Can a traditional high street retailer prosper in the digital age?

How can a traditional haberdashery business survive in a world of online alternatives? One company is adapting to do just that.

In today’s society, we’re much more likely to go online to buy a new shirt or dress than pick a pattern and cloth and stitch it ourselves.

So how does a haberdashery business survive in a world of online retailers, when the traditional high street is struggling and customers are increasingly looking for low cost and less hassle?

Roddy Hamblin, great-grandson of the founder of Closs & Hamblin, is steering the company through troubled times, but they’re no worse than his ancestors faced, he says.

“The first generation of our family had to build the business in the aftermath of the Depression,” says Hamblin. “The second generation had to survive the Second World War, and the third generation faced the decline in people making their clothes at home. We have to survive the diversification of the high street.”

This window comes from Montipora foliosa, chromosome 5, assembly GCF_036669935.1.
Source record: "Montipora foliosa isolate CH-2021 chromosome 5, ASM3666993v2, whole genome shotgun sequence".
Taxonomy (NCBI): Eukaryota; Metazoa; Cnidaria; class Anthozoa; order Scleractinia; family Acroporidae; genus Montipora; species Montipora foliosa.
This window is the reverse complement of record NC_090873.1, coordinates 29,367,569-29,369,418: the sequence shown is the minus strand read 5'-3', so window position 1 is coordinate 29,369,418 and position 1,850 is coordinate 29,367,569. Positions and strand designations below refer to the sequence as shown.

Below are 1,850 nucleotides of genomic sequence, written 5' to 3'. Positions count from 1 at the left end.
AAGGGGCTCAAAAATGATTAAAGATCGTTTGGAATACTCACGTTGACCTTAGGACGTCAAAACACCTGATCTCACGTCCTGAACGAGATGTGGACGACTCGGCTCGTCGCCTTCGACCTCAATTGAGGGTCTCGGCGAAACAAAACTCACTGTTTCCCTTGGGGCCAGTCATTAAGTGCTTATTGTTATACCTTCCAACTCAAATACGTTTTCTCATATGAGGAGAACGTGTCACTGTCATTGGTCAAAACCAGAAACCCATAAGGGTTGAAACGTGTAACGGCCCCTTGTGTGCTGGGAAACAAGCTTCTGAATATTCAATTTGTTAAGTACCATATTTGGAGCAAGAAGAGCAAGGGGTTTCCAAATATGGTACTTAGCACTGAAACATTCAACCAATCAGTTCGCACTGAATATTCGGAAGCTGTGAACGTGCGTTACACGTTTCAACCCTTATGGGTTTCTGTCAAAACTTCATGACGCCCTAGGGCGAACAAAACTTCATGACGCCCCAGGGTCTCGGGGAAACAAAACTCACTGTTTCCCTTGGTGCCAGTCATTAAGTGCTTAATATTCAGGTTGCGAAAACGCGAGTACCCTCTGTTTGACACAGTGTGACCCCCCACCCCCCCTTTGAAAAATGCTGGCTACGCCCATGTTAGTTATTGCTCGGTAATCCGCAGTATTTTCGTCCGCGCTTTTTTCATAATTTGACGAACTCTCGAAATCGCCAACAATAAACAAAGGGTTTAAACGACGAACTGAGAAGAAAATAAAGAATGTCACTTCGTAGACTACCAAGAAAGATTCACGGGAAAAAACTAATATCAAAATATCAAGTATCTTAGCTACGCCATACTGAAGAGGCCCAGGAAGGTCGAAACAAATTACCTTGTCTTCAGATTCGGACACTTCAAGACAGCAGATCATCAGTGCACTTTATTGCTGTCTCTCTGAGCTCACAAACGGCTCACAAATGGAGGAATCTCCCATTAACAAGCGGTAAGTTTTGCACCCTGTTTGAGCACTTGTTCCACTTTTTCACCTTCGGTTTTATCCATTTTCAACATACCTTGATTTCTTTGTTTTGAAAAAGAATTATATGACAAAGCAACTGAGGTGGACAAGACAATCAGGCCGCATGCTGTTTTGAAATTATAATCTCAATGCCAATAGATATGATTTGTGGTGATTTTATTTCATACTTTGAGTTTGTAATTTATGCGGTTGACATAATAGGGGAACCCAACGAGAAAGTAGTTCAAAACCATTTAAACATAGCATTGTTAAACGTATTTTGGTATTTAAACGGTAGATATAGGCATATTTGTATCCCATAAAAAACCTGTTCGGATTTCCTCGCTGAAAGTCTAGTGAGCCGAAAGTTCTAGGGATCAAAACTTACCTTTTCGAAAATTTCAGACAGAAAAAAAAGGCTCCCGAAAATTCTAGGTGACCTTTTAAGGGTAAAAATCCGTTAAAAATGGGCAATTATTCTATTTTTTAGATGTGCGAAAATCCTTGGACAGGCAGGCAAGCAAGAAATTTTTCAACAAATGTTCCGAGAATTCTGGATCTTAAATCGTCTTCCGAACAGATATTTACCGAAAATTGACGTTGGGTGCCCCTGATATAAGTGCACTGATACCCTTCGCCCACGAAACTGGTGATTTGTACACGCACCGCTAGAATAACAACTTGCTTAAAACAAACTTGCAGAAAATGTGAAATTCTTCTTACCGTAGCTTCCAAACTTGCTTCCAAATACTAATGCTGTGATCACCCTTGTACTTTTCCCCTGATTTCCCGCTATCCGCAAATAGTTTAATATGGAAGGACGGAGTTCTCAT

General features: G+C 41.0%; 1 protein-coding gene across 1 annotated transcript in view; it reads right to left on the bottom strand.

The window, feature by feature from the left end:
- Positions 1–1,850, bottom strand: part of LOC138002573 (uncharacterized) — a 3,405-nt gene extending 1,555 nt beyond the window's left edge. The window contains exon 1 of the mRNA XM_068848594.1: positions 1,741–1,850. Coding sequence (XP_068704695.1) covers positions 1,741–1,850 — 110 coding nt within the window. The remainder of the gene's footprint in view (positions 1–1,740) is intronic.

The company’s thoughtful approach includes working with local tradespeople, and a purchasing policy that ensures that every pound spent by the company goes back into the UK economy.

The handmade bespoke curtain service gives busy people the opportunity to have soft furnishings with a one-of-a-kind look, while the in-store customer base is served by a highly trained and skilled staff who pride themselves on their product knowledge – as well as running demonstrations and workshops.

And Hamblin is optimistic that the company’s quality wares will stand another test of time.

“At the risk of sounding optimistic, the death of the high street is over-exaggerated,” he says. “Online sales are only about the same as mail order was in the 1980s and 1990s. We have diversified to include a bespoke home-furnishing service as well as the raw materials for homemade projects.”